How Much the After Effects of the 2010 Soccer World Cup Cost the South African Economy
A huge success for who?
There was so much hype and apparent excitement surrounding the 2010 Soccer World Cup in South Africa.
People went on about how it would boost tourism to the country, how it would create jobs for a few thousand of the unemployed millions in the country, and how the country would benefit from it all.
Sure, a lot of people benefited from selling World Cup memorabilia, guest houses and accommodation establishments benefited from extra guests, shops benefited from increased sales, and a lot of workers benefited from building the World Cup stadiums (and now there is talk of demolishing them because of the fact that they are too expensive to maintain). Eskom definitely benefited from the increased electricity usage (not that they passed the additional revenue down to the consumer in the form of savings...useless specimens they are). Transport providers benefited over that time as well, with many providers having provided additional transport for eager fans and supporters.
Not many folk though, considered the after effects of the World Cup. You may be asking, "What after effects could there possible be from hosting one of the biggest sporting events of the year?"
First and foremost, the construction workers who built the stadiums are once again unemployed, as there is no more need for them once the stadiums were built. Many other companies have also laid off workers, because there is now no work for them, and unemployment has once again risen to record highs (although that is by no means unusual here in South Africa, where unemployment levels normally hover around 35% to 45%).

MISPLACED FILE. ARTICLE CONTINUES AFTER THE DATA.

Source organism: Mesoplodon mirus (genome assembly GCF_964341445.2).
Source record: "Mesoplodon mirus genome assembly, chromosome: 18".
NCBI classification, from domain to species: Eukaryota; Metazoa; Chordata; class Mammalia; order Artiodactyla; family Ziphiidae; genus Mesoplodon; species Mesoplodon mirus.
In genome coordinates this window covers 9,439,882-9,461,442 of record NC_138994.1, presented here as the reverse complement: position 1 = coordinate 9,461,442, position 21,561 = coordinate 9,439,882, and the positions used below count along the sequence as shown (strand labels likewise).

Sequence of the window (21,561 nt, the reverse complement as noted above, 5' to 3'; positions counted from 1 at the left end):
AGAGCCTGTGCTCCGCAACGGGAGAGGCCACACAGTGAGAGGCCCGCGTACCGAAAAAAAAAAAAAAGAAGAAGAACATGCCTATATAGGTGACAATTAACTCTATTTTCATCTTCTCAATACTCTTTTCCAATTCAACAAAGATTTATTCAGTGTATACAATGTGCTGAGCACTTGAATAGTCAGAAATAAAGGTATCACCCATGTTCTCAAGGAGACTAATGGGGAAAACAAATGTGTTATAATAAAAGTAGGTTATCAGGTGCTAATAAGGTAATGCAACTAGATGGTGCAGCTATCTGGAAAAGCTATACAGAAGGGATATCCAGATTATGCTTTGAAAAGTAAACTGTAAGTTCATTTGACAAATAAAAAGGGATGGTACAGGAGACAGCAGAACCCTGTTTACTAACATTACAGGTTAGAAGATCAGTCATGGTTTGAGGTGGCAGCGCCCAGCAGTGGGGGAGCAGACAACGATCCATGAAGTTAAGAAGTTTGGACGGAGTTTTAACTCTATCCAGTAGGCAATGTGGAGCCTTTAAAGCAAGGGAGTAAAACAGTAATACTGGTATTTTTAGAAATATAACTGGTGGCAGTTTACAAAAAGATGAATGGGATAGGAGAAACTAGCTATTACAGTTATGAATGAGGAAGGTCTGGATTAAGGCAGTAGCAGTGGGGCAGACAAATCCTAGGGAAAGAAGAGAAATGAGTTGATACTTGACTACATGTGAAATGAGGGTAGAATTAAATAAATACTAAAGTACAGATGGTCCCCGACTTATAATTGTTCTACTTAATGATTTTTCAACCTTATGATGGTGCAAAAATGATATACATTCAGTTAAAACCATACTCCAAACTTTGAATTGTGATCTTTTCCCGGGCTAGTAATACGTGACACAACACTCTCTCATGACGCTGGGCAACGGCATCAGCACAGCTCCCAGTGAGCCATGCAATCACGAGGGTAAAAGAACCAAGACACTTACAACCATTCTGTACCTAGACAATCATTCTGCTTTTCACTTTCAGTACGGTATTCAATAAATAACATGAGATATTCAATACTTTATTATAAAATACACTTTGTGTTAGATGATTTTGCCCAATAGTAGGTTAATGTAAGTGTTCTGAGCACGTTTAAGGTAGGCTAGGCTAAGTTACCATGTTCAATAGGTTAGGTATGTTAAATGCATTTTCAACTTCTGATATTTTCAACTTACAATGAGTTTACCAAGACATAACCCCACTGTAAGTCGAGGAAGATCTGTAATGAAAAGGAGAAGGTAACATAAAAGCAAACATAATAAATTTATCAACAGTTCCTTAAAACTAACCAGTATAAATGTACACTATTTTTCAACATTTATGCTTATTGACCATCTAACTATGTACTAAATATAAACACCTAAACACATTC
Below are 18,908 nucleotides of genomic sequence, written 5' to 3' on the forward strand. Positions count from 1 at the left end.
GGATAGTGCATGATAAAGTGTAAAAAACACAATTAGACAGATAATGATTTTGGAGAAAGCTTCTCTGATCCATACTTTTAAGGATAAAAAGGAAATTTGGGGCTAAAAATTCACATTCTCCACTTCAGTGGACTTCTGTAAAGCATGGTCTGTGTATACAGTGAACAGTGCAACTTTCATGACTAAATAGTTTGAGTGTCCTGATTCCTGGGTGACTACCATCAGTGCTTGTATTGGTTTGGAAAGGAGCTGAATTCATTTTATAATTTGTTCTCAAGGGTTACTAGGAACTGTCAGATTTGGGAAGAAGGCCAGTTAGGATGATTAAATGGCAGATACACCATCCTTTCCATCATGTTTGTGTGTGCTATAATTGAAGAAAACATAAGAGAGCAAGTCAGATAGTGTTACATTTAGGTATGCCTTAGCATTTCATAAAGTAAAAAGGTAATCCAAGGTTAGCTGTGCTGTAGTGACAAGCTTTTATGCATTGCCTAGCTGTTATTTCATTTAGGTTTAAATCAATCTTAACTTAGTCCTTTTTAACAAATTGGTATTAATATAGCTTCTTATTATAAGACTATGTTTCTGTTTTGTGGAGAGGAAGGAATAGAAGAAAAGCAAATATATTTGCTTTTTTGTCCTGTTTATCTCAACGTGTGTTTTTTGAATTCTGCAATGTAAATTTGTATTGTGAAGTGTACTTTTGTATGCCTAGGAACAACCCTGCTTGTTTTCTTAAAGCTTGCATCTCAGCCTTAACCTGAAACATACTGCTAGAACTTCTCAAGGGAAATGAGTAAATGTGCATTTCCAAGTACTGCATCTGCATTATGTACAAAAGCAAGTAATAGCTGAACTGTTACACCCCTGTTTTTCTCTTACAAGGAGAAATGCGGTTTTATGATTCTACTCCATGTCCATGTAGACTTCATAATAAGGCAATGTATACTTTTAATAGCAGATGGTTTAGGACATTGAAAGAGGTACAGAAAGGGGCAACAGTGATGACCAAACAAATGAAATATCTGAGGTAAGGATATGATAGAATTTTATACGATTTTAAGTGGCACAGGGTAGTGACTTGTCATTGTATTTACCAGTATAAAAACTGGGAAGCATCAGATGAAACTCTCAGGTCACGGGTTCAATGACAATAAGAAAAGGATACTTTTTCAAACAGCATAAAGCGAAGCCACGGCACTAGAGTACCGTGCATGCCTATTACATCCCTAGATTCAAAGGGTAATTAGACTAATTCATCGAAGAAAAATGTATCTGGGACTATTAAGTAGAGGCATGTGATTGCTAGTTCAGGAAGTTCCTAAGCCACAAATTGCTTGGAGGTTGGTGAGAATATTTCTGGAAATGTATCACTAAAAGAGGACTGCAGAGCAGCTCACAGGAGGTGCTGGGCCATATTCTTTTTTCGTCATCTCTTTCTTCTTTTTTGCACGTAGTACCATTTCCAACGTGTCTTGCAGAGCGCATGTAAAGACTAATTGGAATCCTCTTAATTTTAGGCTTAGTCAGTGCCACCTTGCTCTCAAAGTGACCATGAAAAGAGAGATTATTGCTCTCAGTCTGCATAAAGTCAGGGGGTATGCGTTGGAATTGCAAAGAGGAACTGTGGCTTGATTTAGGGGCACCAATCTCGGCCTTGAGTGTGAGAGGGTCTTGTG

Thee stadiums that were built to host one or two games, have now ended up standing like white elephants, because we simply do not have the capacity to fill them with any of the other events that are hosted here. Each of these stadiums are costing the humble taxpayer in the region of around R35 000 000/$4 667 000 a year to maintain/upkeep. Multiply that by the number of stadiums that have been built...I think you understand where I am coming from.
With the influx of foreign visitors to the country, they have also unfortunately brought along with them a host of sicknesses and germs that were previously not known to us. Strange viruses will once again abound, very much like what happened in 1995 after the last major sporting event here (hint - think rugby).
Crime rates continue to soar as a result of the rising levels of unemployment because of the fact that the poor people who had temporary jobs have been kicked to the kerb once again.
Another scenario that most people will not want to think about, but which has taken place, is the rise of child prostitution. Parents had to be far more vigilant with their children, knowing their whereabouts even more so than ever before - and this scenario has unfortunately worsened since 2010.
Unfortunately, with having a lot of foreign visitors, many local businesses saw fit to inflate the prices of goods and commodities drastically. With the exchange rate of our Rand versus that of the pound, dollar or euro, one can safely say that the locals bore the brunt of these increases, as their salaries were definitely not increased accordingly over the past few years. Once the visitors have returned home, the locals were still be left with these highly inflated prices, which have drive inflation higher than it ever was.
I know this all sounds rather negative, and it would seem like I put a damper on our country hosting sporting events of this magnitude, but at the end of the day, what has the real cost been to the locals? Inflation, as well as even more unemployment than before. Our politicians and leaders need to think a little harder before applying to host an event such as this again, because we certainly cannot afford it any more than we could back in 2010.
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